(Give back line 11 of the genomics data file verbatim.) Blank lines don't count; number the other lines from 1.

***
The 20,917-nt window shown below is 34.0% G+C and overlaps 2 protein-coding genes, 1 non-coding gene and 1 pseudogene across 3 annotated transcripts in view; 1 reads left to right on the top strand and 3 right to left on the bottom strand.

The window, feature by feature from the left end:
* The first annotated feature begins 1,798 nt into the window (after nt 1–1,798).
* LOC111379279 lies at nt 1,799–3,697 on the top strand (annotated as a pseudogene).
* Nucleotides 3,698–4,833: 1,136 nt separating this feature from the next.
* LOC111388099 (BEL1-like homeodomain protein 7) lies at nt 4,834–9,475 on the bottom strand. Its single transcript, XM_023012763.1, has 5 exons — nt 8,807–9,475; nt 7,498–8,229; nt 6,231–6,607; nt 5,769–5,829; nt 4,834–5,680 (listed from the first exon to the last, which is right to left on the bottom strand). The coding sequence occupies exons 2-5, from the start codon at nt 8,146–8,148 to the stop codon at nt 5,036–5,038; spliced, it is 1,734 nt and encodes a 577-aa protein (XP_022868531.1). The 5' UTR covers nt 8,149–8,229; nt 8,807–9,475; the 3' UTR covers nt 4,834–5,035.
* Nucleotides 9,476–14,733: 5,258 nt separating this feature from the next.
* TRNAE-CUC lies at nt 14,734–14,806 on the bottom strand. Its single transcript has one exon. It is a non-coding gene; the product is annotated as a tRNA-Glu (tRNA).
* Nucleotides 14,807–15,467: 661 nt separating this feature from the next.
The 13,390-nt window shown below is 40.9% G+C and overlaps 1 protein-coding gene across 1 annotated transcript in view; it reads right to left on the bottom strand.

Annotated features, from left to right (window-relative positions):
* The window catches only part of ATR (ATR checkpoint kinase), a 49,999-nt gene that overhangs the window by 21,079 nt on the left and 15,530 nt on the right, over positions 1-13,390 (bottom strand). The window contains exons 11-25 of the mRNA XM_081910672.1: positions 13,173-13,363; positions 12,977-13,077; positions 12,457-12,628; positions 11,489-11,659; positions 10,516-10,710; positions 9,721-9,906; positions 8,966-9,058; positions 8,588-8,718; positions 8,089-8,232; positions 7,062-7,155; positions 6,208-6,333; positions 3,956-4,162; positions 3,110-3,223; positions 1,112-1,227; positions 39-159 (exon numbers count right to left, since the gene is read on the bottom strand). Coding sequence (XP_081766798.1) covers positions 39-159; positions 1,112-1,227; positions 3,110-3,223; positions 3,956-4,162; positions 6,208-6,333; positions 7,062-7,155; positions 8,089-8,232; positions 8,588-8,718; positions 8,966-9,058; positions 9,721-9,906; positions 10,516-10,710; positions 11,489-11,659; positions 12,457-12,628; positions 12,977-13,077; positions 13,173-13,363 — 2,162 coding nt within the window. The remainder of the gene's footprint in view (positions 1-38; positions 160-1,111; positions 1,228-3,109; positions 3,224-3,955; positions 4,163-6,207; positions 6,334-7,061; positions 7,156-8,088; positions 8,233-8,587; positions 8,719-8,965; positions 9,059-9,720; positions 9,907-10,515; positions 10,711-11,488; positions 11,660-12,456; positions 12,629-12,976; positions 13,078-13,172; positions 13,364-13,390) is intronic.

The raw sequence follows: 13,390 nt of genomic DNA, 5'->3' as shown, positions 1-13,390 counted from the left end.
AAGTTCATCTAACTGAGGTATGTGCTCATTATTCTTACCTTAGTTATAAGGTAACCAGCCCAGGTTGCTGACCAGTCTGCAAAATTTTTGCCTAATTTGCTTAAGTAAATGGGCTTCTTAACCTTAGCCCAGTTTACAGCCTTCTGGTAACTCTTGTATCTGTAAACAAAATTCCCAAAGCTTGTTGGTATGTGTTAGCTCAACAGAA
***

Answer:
Annotated features, from left to right (window-relative positions):